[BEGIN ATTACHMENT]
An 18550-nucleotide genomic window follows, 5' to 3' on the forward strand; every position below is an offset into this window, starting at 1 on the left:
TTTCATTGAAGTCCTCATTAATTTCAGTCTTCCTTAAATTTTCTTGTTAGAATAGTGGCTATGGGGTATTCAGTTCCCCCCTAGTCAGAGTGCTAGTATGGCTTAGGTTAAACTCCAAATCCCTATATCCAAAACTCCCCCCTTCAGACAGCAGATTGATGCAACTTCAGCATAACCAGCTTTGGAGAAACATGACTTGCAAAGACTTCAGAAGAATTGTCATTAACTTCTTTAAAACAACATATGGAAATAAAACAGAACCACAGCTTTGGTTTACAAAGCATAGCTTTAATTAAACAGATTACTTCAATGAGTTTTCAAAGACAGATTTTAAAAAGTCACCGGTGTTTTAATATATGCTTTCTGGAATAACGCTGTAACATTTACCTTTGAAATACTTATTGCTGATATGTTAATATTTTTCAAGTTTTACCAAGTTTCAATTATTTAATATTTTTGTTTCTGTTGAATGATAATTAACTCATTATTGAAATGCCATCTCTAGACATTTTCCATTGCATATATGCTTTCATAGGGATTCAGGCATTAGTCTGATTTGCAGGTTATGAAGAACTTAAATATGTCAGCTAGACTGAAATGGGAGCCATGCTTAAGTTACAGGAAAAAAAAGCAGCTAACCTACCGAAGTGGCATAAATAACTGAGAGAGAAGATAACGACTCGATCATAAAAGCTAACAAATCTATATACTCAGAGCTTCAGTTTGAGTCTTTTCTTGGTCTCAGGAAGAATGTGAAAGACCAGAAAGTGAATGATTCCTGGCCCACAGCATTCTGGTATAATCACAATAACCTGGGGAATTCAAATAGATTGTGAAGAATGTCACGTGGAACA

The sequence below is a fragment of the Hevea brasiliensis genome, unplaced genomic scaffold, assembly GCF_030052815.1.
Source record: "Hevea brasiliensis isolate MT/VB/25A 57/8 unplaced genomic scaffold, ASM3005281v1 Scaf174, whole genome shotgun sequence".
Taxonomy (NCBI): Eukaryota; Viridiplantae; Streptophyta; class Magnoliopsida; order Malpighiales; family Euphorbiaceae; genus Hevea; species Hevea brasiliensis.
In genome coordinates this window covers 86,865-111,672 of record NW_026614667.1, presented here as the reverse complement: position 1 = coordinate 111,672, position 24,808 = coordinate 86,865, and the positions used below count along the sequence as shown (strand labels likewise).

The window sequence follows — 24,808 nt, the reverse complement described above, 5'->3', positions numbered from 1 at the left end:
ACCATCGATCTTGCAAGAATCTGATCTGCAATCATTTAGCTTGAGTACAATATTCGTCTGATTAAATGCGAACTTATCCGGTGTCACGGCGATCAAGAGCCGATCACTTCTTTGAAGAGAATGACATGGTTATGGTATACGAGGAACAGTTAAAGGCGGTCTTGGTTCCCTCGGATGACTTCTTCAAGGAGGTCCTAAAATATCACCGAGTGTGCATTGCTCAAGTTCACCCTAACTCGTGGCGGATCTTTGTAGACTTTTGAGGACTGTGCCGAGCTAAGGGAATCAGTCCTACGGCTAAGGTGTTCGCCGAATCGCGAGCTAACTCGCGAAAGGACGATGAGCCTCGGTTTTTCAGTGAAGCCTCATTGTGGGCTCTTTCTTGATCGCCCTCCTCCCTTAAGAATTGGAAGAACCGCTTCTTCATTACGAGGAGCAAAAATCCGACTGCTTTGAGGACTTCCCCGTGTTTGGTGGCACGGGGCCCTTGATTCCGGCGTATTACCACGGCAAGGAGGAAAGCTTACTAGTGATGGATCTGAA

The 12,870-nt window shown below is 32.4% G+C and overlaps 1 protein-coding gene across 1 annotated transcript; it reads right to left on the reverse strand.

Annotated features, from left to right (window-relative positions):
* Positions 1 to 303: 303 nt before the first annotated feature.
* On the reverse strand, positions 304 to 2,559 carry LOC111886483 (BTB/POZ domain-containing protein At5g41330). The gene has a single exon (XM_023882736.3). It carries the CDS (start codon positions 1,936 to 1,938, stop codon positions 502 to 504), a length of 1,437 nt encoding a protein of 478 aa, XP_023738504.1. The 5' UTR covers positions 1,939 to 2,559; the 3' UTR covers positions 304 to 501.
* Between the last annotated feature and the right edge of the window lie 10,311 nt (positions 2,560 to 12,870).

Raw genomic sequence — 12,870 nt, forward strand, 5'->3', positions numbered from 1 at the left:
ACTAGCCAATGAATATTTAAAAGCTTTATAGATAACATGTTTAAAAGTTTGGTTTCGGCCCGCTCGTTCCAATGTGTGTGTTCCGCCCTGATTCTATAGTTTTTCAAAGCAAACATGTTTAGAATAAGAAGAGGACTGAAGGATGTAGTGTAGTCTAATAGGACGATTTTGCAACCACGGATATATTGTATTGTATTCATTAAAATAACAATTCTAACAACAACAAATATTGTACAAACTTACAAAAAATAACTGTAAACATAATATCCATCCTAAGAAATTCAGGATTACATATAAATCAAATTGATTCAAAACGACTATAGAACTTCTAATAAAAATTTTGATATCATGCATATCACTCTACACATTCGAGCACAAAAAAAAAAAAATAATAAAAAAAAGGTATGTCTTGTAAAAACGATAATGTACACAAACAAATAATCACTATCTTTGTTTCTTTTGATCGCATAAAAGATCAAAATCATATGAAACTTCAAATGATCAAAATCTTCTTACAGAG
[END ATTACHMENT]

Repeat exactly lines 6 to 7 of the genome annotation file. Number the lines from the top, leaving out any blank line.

In genome coordinates this window covers 86,865-111,672 of record NW_026614667.1, presented here as the reverse complement: position 1 = coordinate 111,672, position 24,808 = coordinate 86,865, and the positions used below count along the sequence as shown (strand labels likewise).

The window sequence follows — 24,808 nt, the reverse complement described above, 5'->3', positions numbered from 1 at the left end: